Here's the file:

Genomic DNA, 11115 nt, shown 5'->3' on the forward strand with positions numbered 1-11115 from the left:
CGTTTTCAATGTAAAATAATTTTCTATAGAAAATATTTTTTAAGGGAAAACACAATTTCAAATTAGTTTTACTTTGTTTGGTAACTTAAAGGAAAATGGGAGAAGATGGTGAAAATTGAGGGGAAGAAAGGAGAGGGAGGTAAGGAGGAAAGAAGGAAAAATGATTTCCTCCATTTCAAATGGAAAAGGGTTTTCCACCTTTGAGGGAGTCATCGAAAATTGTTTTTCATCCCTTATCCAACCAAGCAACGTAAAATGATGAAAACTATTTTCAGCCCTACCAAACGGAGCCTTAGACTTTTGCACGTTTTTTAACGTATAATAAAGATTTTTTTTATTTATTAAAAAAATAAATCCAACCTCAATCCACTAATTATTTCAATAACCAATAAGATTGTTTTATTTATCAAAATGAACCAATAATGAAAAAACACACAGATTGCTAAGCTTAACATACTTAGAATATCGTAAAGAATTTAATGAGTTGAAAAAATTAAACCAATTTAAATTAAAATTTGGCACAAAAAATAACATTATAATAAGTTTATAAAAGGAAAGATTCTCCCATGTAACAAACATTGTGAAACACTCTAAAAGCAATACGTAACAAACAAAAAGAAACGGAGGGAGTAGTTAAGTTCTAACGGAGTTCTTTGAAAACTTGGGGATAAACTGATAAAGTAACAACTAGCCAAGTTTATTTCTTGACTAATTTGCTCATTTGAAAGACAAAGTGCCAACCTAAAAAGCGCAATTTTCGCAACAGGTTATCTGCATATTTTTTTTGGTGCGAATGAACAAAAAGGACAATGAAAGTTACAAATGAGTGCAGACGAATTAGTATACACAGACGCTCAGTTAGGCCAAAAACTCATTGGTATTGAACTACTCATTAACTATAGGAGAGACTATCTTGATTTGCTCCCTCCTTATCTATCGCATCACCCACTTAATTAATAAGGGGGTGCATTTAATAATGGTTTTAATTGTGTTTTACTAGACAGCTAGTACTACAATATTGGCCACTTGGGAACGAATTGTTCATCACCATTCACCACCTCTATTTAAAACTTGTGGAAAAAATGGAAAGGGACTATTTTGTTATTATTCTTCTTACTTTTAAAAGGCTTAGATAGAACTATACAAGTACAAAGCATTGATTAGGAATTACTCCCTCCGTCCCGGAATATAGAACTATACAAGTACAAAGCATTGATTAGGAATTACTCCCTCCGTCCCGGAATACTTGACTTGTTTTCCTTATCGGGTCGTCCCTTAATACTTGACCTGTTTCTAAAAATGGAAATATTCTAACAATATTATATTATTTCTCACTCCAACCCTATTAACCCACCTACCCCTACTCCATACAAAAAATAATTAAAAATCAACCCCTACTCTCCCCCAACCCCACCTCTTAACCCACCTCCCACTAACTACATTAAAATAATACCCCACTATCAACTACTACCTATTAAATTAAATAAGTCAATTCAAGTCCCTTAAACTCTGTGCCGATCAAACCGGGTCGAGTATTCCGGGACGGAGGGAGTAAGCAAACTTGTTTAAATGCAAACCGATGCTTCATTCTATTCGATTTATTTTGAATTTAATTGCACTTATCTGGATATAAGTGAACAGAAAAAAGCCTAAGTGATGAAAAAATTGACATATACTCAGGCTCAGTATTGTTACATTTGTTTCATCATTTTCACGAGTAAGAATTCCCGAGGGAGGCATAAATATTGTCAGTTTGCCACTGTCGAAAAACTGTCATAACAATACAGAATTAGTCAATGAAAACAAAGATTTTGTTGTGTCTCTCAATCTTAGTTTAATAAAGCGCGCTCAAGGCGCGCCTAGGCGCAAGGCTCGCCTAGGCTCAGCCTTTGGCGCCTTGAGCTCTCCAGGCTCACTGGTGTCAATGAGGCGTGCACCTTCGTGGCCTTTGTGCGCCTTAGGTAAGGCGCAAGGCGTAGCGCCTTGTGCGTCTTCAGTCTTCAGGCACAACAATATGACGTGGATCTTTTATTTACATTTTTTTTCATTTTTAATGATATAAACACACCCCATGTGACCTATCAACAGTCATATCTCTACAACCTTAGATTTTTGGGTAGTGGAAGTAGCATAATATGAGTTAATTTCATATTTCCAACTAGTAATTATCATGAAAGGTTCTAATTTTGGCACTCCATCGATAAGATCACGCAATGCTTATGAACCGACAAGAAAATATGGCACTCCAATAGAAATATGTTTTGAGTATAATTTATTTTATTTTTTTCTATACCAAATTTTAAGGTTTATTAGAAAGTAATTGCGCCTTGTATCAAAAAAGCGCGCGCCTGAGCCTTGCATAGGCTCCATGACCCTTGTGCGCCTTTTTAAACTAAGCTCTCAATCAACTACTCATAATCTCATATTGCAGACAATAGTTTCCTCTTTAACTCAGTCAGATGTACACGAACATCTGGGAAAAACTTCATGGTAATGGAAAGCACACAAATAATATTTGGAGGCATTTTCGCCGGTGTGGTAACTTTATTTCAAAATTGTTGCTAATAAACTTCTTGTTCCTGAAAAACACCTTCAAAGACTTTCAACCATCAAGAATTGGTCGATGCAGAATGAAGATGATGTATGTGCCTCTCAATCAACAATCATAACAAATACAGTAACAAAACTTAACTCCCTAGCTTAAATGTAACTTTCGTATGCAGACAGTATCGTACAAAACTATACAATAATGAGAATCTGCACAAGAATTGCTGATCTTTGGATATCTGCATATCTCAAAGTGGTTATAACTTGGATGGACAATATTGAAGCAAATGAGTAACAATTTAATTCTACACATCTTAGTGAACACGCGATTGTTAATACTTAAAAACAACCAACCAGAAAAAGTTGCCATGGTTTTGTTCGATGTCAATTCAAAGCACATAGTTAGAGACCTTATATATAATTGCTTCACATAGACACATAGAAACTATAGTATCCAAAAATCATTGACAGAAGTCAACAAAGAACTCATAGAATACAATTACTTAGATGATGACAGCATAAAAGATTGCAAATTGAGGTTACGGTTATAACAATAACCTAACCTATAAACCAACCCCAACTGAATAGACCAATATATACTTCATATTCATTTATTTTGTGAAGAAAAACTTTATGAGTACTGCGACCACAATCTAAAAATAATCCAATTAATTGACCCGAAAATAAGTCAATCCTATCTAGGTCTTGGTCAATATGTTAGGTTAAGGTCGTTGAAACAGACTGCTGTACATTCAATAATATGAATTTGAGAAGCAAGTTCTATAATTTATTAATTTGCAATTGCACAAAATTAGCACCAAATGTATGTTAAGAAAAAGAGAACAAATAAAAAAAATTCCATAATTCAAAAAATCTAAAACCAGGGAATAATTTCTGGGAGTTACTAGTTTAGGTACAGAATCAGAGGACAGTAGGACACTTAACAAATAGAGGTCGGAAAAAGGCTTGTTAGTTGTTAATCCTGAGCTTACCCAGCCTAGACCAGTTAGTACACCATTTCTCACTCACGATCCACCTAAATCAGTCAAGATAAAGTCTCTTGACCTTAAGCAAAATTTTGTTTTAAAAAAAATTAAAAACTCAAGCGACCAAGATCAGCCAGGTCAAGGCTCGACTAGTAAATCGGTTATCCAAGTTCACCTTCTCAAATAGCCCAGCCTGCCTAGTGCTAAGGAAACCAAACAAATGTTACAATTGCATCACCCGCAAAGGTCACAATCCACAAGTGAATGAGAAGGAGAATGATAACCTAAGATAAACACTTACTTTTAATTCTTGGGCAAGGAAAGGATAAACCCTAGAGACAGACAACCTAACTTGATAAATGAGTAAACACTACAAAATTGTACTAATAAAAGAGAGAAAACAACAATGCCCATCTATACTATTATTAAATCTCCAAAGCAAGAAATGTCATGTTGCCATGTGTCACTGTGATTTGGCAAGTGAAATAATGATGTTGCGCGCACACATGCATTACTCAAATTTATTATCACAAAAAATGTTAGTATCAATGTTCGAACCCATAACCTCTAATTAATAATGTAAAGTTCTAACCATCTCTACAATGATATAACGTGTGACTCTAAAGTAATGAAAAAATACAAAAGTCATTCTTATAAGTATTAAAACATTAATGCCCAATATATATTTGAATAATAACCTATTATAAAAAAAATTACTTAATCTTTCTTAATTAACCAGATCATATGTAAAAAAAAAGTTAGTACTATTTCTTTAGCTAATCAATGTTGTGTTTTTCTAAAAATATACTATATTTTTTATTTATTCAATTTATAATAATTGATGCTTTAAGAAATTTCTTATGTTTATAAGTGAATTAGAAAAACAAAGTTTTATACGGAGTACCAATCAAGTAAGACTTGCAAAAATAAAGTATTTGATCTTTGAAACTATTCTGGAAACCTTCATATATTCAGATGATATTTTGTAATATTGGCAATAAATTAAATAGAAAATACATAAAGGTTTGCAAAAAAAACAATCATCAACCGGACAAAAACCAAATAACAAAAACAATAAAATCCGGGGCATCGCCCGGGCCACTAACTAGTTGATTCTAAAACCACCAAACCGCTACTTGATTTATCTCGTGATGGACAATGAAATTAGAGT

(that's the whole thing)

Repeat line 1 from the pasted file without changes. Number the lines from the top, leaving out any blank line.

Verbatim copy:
Genomic DNA, 11115 nt, shown 5'->3' on the forward strand with positions numbered 1-11115 from the left: